Why do cowboys sing to cattle?

Driving cattle to market was a long and arduous job. It often took six to eight months to move herds from Texas to Kansas.  It was not uncommon to lose both cattle and men along the way….from wranglers, shootings, drowning, disease.

One of the greatest dangers was a stampede. The slightest disturbance could set one off, but lightning and thunder was the most common cause. It was important to keep the cattle calm.  Once bedded down, usually two cowboys would circle the herd in opposite directions. On a clear night, one cowboy would sing one verse of a song, while the other would sing the next.  However, this did not always keep the cattle calm.  One spooked animal could easily set off the others.

One unidentified cowboy wrote in “Report on Cattle, Sheep and Swine”:

“The first symptom of alarm is snorting. Then if the guards are numerous and alert, so that the cattle cannot easily break away, they will begin ‘milling’, i.e. crowding together with their heads toward a common center, their horns clashing, and the whole body in confused rotary motion, which increases, and unless controlled, ends in a concentrated outbreak and stampede. The most effectual way of quieting the cattle is by the cowboys circling around and around the terrified herd, signing loudly and steadily, while too, the guards strive to disorder the ‘milling’ by breaking up the common movement, separating a bunch here and there from the mass and turning them off, so that the sympathy of panic shall be dispersed and their attention distracted, as it is in part, no doubt, by the singing.”

Image result for picture of a cowboy singing to cattle

Old Dan Tucker was a fine old man
Washed his face with a fryin’ pan
Combed his hair with a wagon wheel
And died with a toothache in his heel

Get out the way, Old Dan Tucker
You’re too late to get your supper
Get out the way, Old Dan Tucker
You’re too late to get your supper

Old Dan Tucker come to town
Riding a billy goat, leading a hound
The hound dog barked and billy goat jumped
And landed old Tucker on a stump

Get out the way, Old Dan Tucker
You’re too late to get your supper
Get out the way, Old Dan Tucker
You’re too late to get your supper

Old Dan Tucker got drunk an fell
In the fire and kicked up holy hell
A red-hot coal got in his shoe
An oh my Lord the ashes flew

“Texas Lullaby”

Sittin’ by myself in the summertime, when the heat is burnin’ down
Watchin’ the golden crops in the field just growin’ without a sound
I was a boy raised in the country and it’s still a part of me
And you see no matter where I go it’s a beautiful memory
Rise with sun at the break of day, lookin’ out my window
It’s the same as yesterday
Sittin’ under an old oak tree, pickin’ my guitar in the shade
That old tree spreadin’ over my head is the closest friend I made

Just me and some lonely wooden music, floatin’ through air
The grass is rustlin’ and the birds are singin’ and my heart don’t have a care
Still another day finds me in the fields, sweat is soakin’ up my ragged clothes
But I’d rather work than steal

Watchin’ the sun settle down over open Texas land, looking at the cattle
And the horses runnin’ wild as they can
Life was different in the old days, you just get a day’s work done
When you were finished workin’ in the fields, there was chores at home to be done

I was always hearin’ music, always wanna play me some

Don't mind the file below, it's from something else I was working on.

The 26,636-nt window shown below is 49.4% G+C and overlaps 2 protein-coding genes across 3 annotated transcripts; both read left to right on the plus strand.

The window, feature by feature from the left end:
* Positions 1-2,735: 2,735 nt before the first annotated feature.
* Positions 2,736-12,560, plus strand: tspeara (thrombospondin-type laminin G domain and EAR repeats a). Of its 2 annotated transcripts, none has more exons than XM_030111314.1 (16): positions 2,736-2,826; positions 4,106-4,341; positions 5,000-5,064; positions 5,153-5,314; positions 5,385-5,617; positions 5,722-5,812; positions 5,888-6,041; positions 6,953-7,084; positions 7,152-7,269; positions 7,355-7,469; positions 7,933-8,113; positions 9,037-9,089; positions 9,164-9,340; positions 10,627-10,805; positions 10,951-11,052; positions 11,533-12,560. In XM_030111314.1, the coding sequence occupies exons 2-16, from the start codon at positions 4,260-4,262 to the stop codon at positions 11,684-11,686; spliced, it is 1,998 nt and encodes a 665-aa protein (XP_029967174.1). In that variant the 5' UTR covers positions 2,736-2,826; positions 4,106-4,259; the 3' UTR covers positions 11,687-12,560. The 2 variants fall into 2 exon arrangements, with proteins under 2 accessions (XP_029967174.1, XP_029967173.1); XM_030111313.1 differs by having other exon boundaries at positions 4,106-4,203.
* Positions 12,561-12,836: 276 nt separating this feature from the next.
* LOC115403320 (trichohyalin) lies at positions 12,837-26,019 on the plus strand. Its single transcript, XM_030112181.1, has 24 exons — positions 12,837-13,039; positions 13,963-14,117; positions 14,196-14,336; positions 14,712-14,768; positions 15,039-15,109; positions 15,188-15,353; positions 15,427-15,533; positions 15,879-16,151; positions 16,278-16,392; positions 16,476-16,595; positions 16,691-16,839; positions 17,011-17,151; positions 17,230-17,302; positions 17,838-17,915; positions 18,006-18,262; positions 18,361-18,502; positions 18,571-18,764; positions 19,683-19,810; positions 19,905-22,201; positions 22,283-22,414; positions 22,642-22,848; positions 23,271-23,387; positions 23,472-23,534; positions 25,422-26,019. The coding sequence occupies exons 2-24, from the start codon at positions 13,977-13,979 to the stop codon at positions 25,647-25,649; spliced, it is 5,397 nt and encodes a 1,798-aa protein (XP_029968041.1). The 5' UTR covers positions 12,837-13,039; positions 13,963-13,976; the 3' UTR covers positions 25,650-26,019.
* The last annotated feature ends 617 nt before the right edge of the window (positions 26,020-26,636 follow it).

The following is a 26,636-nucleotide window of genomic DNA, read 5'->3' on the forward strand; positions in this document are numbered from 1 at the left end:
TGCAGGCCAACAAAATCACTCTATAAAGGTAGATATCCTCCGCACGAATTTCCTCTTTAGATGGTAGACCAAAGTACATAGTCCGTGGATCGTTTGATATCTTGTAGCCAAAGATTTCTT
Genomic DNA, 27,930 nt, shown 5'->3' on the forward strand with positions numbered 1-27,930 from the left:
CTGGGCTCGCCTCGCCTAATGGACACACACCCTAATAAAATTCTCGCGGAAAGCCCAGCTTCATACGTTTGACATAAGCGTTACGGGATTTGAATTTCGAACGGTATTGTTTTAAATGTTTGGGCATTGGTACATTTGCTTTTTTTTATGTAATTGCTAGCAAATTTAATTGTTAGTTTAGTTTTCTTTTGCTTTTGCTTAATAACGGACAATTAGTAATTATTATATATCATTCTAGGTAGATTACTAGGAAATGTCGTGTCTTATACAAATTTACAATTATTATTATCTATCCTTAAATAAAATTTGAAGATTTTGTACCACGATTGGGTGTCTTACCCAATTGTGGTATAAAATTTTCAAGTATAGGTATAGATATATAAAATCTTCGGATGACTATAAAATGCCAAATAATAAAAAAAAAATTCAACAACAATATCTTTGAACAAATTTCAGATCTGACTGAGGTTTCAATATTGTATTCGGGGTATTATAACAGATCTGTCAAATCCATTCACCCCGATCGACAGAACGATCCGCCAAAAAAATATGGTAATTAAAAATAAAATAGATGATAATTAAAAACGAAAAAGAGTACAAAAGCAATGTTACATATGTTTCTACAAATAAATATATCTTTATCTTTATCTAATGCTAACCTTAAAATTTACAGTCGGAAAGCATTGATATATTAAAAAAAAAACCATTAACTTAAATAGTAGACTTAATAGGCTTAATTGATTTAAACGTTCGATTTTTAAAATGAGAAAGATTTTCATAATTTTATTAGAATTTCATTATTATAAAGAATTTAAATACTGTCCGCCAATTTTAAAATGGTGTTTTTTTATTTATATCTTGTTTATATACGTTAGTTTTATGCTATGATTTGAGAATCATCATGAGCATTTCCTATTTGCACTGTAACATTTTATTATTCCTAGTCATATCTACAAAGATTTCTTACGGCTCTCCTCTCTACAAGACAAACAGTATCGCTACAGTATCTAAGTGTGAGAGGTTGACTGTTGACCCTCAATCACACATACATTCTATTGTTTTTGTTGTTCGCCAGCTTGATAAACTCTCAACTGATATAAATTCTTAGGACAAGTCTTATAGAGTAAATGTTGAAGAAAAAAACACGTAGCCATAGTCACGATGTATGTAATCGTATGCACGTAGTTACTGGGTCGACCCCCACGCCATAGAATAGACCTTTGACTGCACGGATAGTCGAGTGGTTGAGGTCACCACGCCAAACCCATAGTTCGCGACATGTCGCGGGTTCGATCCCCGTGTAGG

As a full-time friend or the way to ease the end of a woman that swayed me some
Hearin’ those tunes always had a way of soothin’ out my soul
When times got hard and work got slow it was music that kept me whole
Sun beatin’ down through the trees, gets so hot bring a workin’ man to his knees
Part of my heart, part of my soul, part of a melody
Hands are clappin’ and people swayin’ in simple harmony
Life was different in the old days, you just get a day’s work done
When you finished workin’ in the fields there was chores at home to be done

Late in the evenin’ on the front porch when the sun is settin’ in the west
Me and the boys pass around the bottle and sing what we like best
Sing about our wives, sing about our children, singin’ out the Delta blues
We’re simple folks and we like it that way, got nothin’ left to lose

Part of my heart, part of my soul, part of a melody
Hands are clappin’ and people swayin’ in simple harmony
Life was different in the old days, you just get a day’s work done
When you finished workin’ in the fields there was chores at home to be done
Singing a Lullaby

Although the most famous cowboys of the old west were white men like Roy Rogers and Billy the Kid, one in four of America’s cowboys were African-American. Many of the slaves in the 17th and 18th centuries were familiar with cattle herding from their homelands of West Africa. This brings historians the question of the name “Cowboy” and whether or not it was made from slave cow herders.

The life of the black cowboy was tougher than most. It was the black cowboy who broke the horses and herded the cattle across the rivers.  Though they took on the toughest jobs, it was better to be a black cowboy on the ranch than a slave on the plantation picking cotton.

The life and legacy of black cowboys is still alive through the Federation of Black Cowboys. The organization takes inner city kids off the street and teaches them life on horseback. The fundamental tools they learn at Cedar Lane give them hope for bright futures – something many of them may not have had in their crime-ridden and drug-infested surroundings. Each child learns responsibility before being given the privilege to ride. They must learn to completely care for their stables. The Federation of Black Cowboys ranch is located near Queens, New York, with only a white fence separating them from the busy city streets.

Image result for pictures of Black cowboys
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